Farm Business customs special – Beware liberalised trading

This week’s Farm Business digital magazine is posing the question: Are we any wiser after the governments published its plans for future customs arrangements with the EU and beyond.

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In a special edition, Roythornes’ Julie Robinson outlines what the different options set out in the paper mean for trade in agricultural goods. Caroline Stocks looks at how the proposals have gone down in Brussels and Dublin, highlighting the task that lies ahead for the UK negotiators.

NFU president Meurig Raymond gives his response, welcoming plans for transitional customs but calling for more long-term clarity.

Editor Alistair Driver looks at a report by the Food and Agriculture Research Policy Institute’s (FARPI) on the impact different future trade scenarios could have on the different sectors of UK agriculture.

A bespoke FTA with the EU would ensure limited disruption to trade. UK producer prices will increase slightly for sectors that are net importers – a beef price rise of 3% would be the biggest swing – and decrease for net exporters, such as barley (-1%).

On the other hand, if an FTA cannot be agreed on then the WTO default option could see Most Favoured Nation (MFN) tariffs imposed both ways on EU-UK trade with no change to tariffs or quotas with the rest of the world, and an estimated 8% of additional EU trade costs factored in. These tariffs would significantly benefit net importers with milk rising by around 30% and pork 18%. But sheep farmers would be hit with a 30% price drop. However with an increase in consumer prices predicted, this is unlikely to happen.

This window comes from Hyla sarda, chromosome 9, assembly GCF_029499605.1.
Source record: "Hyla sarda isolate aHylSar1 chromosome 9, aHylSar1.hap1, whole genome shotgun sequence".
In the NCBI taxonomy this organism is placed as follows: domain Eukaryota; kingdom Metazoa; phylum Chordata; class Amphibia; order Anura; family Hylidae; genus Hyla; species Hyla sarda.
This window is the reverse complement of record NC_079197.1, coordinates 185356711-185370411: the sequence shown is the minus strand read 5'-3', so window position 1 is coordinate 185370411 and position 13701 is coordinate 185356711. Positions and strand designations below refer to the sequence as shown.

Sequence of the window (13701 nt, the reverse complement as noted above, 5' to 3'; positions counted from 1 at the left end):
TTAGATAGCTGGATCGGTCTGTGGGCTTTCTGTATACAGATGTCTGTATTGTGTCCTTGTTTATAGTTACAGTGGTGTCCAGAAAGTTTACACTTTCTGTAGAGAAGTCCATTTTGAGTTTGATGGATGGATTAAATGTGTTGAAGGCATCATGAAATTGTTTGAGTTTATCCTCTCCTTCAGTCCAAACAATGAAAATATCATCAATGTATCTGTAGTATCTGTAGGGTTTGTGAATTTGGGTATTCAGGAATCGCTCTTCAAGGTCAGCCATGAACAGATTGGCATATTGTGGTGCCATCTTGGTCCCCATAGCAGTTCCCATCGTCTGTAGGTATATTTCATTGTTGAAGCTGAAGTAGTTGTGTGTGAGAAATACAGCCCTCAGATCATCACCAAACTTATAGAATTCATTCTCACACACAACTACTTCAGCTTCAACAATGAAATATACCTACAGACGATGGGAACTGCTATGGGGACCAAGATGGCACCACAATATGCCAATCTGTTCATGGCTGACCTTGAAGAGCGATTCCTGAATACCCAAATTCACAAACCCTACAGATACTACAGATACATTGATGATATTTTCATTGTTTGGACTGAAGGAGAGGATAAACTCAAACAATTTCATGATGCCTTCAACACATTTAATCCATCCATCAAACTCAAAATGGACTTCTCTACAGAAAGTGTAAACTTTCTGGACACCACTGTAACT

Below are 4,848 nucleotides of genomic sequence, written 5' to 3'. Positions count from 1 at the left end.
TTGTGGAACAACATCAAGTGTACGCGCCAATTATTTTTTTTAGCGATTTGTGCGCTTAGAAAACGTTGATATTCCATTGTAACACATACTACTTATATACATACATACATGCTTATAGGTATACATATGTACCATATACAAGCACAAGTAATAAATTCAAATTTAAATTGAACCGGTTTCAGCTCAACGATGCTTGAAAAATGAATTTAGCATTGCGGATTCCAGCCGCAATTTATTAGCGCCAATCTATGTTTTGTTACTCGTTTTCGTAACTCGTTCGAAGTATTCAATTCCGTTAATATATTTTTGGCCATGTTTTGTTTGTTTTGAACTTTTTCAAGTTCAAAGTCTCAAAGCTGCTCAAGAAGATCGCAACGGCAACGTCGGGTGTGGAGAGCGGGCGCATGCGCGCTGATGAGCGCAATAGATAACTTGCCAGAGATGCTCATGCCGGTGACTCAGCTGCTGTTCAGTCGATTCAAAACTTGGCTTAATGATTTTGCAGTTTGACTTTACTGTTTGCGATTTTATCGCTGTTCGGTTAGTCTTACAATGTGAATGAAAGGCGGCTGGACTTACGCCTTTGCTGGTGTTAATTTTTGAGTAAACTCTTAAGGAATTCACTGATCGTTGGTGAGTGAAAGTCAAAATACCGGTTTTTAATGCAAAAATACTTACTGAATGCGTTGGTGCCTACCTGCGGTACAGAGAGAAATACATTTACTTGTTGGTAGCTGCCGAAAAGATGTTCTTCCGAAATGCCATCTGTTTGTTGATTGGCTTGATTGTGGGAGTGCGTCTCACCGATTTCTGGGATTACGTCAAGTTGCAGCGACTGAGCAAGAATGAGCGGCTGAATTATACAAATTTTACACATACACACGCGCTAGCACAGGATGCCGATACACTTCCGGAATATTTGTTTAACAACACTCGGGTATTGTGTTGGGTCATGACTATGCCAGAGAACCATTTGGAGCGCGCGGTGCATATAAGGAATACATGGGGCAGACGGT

However, if the proponents of a liberalised trading system got their way and MFN tariffs were applied to UK exports to the EU – but the UK did not impose them on imports then the results would be nothing short of disastrous with cheaper, lower quality food coming in forcing prices down across the board.

This according to Alistair may be the Holy Grail for some politicians as cheap food and Mrs May’s claim that no deal is better than a bad deal is their aim, but this would be cataclysmic for the industry.

 

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About The Author

John Swire - Deputy editor of Agronomist and Arable Farmer as well as responsibility for the Agronomist and Arable Farmer and Farm Business websites. After 17 years milking cows on the family farm John started writing about agriculture in 1998 and has since written for a variety of publications and has developed a wide circle of contacts within the industry. When not working John is a season ticket holder at Stoke City and also of late has become a fitness freak, listing cycling, swimming and walking as his exercises of choice.